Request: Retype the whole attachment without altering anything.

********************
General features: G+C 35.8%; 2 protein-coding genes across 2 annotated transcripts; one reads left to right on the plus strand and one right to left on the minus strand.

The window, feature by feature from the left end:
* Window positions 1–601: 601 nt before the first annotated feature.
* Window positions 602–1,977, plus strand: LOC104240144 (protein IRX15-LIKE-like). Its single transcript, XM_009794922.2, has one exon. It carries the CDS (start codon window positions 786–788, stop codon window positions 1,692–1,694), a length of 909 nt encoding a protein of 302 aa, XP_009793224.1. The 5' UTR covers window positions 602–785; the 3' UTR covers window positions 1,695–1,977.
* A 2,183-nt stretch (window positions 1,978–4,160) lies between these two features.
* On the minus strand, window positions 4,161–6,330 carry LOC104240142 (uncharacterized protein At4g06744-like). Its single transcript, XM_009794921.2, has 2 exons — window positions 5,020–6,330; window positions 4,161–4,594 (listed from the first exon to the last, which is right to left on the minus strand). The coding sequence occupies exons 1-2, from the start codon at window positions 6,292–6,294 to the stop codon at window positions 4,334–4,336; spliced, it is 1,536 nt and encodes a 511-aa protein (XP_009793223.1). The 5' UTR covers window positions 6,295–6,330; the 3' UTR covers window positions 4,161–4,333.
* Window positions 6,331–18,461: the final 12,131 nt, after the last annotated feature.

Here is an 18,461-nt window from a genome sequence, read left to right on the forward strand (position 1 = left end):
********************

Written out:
General features: G+C 35.8%; 2 protein-coding genes across 2 annotated transcripts; one reads left to right on the plus strand and one right to left on the minus strand.

The window, feature by feature from the left end:
* Window positions 1–601: 601 nt before the first annotated feature.
* Window positions 602–1,977, plus strand: LOC104240144 (protein IRX15-LIKE-like). Its single transcript, XM_009794922.2, has one exon. It carries the CDS (start codon window positions 786–788, stop codon window positions 1,692–1,694), a length of 909 nt encoding a protein of 302 aa, XP_009793224.1. The 5' UTR covers window positions 602–785; the 3' UTR covers window positions 1,695–1,977.
* A 2,183-nt stretch (window positions 1,978–4,160) lies between these two features.
* On the minus strand, window positions 4,161–6,330 carry LOC104240142 (uncharacterized protein At4g06744-like). Its single transcript, XM_009794921.2, has 2 exons — window positions 5,020–6,330; window positions 4,161–4,594 (listed from the first exon to the last, which is right to left on the minus strand). The coding sequence occupies exons 1-2, from the start codon at window positions 6,292–6,294 to the stop codon at window positions 4,334–4,336; spliced, it is 1,536 nt and encodes a 511-aa protein (XP_009793223.1). The 5' UTR covers window positions 6,295–6,330; the 3' UTR covers window positions 4,161–4,333.
* Window positions 6,331–18,461: the final 12,131 nt, after the last annotated feature.

Here is an 18,461-nt window from a genome sequence, read left to right on the forward strand (position 1 = left end):